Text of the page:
The 2019 Webby Award for News & Politics website goes to … FactCheck.org. This is the sixth consecutive year — and 10th overall — that we have won the award voted on by the International Academy of Digital Arts and Sciences.
It’s that time of year when we ask for your support. Yes, it’s time for the annual Webby Awards.
Thanks to you, FactCheck.org has won the Webby People’s Voice award for four years running. It’s a recognition of the fact that you share our mission of holding politicians accountable.
Now, we’d like to repeat — five-peat? — with your help. The voting has begun. First, you must register to vote. If you are registered, then go to the Websites category,
In episode 10 of FactCheck Radio, we puncture claims from the Sunday shows about immigration and BP’s regulatory receptiveness, and talk about some misleading allegations involving TARP.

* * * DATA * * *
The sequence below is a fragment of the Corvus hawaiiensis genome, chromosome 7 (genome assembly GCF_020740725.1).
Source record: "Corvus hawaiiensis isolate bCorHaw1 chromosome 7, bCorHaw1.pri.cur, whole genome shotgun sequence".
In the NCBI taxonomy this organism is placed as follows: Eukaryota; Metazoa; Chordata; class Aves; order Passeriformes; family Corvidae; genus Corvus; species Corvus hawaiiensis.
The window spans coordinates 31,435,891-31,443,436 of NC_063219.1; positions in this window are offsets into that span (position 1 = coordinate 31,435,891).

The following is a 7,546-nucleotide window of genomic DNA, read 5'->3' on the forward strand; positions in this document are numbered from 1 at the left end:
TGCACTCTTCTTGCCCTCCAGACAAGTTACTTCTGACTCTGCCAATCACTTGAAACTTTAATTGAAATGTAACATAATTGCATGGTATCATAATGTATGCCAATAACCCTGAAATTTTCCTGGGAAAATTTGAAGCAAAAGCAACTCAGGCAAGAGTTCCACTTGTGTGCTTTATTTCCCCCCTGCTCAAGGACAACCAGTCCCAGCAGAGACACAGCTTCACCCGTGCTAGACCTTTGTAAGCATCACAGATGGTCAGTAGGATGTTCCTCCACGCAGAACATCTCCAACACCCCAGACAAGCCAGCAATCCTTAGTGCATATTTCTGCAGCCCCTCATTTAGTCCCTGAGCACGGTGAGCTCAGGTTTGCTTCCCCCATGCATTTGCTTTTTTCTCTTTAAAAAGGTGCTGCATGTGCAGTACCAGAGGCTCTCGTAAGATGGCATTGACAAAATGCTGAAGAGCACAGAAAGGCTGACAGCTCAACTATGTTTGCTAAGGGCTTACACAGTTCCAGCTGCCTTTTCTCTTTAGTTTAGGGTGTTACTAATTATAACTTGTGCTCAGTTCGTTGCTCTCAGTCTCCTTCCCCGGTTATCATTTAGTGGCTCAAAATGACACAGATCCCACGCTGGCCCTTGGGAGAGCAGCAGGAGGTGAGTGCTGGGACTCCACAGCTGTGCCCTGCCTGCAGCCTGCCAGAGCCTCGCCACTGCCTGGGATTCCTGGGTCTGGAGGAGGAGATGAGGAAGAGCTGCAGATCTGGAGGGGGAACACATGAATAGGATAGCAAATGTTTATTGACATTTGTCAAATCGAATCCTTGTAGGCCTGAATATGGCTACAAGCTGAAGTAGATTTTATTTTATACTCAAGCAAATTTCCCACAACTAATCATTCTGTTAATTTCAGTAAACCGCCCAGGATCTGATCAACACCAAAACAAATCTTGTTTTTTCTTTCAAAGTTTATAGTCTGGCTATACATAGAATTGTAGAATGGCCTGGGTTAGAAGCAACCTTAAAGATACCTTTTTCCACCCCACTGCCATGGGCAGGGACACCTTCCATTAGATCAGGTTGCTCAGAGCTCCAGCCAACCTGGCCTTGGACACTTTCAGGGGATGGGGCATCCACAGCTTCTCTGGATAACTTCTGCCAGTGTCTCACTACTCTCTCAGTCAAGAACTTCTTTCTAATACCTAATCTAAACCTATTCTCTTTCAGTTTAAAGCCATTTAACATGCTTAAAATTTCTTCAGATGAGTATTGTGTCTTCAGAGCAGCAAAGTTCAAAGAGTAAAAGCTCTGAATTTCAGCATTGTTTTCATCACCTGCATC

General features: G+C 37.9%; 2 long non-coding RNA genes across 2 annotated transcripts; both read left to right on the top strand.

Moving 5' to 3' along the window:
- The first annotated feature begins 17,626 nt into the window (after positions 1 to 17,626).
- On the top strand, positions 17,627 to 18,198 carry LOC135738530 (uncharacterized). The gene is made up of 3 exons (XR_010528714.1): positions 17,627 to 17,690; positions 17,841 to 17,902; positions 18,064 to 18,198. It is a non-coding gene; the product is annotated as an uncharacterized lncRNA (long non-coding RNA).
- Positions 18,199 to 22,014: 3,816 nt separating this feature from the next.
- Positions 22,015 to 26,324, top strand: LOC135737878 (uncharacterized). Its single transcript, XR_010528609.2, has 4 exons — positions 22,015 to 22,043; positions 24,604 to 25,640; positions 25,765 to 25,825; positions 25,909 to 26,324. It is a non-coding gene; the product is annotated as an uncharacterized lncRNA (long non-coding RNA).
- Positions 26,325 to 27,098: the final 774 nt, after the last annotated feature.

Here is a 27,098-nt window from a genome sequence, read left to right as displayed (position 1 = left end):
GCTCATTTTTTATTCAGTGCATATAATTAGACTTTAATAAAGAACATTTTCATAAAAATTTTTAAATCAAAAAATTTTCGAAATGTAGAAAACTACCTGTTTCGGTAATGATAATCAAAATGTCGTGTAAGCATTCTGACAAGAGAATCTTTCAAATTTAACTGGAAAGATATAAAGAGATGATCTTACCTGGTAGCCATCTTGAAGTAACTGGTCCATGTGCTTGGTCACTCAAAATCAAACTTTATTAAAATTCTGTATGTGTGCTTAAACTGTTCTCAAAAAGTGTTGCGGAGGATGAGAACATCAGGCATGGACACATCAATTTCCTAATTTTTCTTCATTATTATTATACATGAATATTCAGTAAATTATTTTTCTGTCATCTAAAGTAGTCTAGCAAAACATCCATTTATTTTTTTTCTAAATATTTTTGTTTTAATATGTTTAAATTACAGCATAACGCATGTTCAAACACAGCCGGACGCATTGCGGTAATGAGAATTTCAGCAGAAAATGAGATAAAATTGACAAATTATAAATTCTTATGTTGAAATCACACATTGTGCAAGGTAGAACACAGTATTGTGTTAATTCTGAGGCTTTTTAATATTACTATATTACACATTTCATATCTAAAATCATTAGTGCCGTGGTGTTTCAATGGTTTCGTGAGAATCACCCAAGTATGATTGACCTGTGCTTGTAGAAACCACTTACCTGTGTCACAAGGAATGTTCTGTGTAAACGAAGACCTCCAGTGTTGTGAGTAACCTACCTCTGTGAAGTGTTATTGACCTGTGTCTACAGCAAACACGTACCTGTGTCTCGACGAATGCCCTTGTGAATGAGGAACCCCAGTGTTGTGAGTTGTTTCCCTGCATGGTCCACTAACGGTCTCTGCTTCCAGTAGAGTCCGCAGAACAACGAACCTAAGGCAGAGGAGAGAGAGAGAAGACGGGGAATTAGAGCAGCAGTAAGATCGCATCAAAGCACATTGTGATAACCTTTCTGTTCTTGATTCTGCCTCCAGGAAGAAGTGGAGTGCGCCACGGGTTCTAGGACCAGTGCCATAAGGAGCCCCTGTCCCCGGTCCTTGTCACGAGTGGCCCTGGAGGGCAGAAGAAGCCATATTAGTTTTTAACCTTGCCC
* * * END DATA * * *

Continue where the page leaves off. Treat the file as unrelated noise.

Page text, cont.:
(Click the play button below to listen to the podcast. Or subscribe to the podcast on iTunes.)
For more on the stories discussed in this episode, see:
Sunday Replay May 3
General Motors’ Debt May 3
Over the Top on TARP April 30
A Big Webby Win for FactCheck May 4
We’re very happy to announce that FactCheck.org has won the 2010 Webby Award (also known as "the Oscars of the internet") in the Politics category. Thanks to your votes, we also won this year’s Webby People’s Voice award. This is our second Webby — we also won in 2008 – and it’s the fourth year in a row that we’ve won a People’s Voice award. FactCheckED was also a People’s Voice winner in 2008, in the Education category.
FactCheck.org sweeps both the Webby Award and People’s Voice Webby Award in the politics category. FactCheckED.org wins the People’s Voice Webby Award in the education category.
The Webby Awards named FactCheck.org the best political Web site, and also the best on government, in the 2007 People’s Voice vote.
The International Academy of Digital Arts and Sciences announced May 1 that voters in the annual Webby "People’s Voice" competition chose FactCheck.org as winner in both the politics and government categories. Webbies are billed as "the Oscars of the Internet."
There were five nominees in each category, and sponsors said this year’s competition attracted a record number of votes from the public.